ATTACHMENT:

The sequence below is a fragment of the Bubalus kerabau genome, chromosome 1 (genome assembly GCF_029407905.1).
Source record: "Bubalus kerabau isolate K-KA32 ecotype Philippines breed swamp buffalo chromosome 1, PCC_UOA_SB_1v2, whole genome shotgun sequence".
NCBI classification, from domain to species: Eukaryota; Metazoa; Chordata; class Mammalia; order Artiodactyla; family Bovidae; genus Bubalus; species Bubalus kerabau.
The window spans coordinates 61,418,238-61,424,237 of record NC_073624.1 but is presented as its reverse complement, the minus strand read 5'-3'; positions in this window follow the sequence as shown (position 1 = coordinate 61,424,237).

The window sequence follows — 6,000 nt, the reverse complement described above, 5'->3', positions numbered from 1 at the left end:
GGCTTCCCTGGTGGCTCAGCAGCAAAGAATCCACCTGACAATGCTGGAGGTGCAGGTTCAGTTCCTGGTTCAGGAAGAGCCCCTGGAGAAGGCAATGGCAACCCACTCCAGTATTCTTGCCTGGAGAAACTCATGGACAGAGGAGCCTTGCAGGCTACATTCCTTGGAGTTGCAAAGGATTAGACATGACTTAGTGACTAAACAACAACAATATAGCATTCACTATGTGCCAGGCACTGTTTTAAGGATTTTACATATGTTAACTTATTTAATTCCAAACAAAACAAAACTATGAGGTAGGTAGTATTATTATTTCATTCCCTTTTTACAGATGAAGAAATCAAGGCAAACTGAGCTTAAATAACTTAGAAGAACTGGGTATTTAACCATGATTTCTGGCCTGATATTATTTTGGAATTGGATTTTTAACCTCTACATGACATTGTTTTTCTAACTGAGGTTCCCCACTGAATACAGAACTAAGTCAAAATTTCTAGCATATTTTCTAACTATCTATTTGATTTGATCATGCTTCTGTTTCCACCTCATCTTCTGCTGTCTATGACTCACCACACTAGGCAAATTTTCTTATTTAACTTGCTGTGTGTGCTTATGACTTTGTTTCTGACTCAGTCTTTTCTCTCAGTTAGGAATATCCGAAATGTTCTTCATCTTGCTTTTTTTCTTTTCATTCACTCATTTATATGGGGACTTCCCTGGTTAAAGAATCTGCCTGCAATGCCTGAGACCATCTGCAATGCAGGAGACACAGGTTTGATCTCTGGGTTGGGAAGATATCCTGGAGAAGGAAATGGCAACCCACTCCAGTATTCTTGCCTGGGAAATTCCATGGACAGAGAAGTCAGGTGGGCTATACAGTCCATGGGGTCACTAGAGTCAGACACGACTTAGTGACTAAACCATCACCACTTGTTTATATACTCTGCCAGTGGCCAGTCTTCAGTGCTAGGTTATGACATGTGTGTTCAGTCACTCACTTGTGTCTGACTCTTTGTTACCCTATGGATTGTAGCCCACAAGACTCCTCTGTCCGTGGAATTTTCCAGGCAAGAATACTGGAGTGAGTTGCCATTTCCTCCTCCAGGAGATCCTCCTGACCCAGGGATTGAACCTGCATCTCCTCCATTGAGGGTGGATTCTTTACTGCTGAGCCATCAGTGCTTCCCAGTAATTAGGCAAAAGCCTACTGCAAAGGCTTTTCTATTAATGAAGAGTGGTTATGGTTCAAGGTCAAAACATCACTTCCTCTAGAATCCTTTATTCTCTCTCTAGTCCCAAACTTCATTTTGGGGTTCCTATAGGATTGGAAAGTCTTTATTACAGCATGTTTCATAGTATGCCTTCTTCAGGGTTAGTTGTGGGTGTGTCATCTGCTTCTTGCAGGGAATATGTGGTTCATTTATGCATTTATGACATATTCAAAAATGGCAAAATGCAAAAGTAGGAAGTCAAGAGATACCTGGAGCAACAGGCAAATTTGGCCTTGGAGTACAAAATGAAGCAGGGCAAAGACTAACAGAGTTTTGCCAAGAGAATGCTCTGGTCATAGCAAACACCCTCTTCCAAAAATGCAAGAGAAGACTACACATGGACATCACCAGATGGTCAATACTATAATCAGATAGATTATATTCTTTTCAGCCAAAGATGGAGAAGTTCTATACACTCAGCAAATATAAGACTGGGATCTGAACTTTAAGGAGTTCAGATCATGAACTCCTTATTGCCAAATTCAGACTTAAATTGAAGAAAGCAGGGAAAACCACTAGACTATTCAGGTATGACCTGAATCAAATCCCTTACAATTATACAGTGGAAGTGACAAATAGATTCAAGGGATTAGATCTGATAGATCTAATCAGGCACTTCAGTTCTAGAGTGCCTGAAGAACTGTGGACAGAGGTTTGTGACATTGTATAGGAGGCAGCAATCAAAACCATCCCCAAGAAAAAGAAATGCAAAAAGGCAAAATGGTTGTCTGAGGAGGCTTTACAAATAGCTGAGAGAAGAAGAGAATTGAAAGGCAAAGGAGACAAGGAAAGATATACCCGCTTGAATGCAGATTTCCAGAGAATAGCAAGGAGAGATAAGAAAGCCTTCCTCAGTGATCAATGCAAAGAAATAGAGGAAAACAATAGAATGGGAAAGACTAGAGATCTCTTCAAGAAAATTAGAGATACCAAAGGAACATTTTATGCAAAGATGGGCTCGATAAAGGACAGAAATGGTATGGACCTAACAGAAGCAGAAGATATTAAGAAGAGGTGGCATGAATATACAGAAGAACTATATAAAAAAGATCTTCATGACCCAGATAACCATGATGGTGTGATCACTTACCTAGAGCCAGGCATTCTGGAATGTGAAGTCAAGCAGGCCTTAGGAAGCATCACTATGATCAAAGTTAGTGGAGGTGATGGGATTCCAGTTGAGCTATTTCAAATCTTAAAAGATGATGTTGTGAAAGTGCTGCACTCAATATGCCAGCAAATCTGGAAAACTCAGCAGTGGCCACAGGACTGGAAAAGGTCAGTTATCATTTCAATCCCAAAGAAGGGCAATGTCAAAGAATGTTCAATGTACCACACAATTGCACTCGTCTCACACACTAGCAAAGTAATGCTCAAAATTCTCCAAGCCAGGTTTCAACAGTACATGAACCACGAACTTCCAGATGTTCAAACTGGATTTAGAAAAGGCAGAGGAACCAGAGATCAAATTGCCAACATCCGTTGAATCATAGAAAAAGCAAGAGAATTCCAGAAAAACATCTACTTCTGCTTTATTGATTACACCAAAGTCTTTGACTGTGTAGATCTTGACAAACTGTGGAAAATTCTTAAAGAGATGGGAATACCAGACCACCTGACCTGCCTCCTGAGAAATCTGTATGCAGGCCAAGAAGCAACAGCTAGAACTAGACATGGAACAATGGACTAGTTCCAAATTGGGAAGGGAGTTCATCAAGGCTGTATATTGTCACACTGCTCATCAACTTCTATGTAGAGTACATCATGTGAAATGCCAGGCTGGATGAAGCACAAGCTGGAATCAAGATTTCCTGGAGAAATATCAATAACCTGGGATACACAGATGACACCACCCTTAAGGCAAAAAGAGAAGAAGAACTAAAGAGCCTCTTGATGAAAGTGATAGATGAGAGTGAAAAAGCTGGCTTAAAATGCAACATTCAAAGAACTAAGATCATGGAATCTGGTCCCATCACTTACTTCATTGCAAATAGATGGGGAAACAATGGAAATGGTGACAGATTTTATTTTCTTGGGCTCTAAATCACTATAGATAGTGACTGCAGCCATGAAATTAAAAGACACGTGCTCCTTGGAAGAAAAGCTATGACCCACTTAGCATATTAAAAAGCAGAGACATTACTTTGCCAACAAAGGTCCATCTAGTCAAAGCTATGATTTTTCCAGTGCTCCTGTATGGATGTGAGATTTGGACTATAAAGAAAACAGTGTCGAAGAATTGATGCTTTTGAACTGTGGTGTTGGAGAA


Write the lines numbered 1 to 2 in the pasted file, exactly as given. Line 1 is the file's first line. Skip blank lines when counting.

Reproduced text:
The sequence below is a fragment of the Bubalus kerabau genome, chromosome 1 (genome assembly GCF_029407905.1).
Source record: "Bubalus kerabau isolate K-KA32 ecotype Philippines breed swamp buffalo chromosome 1, PCC_UOA_SB_1v2, whole genome shotgun sequence".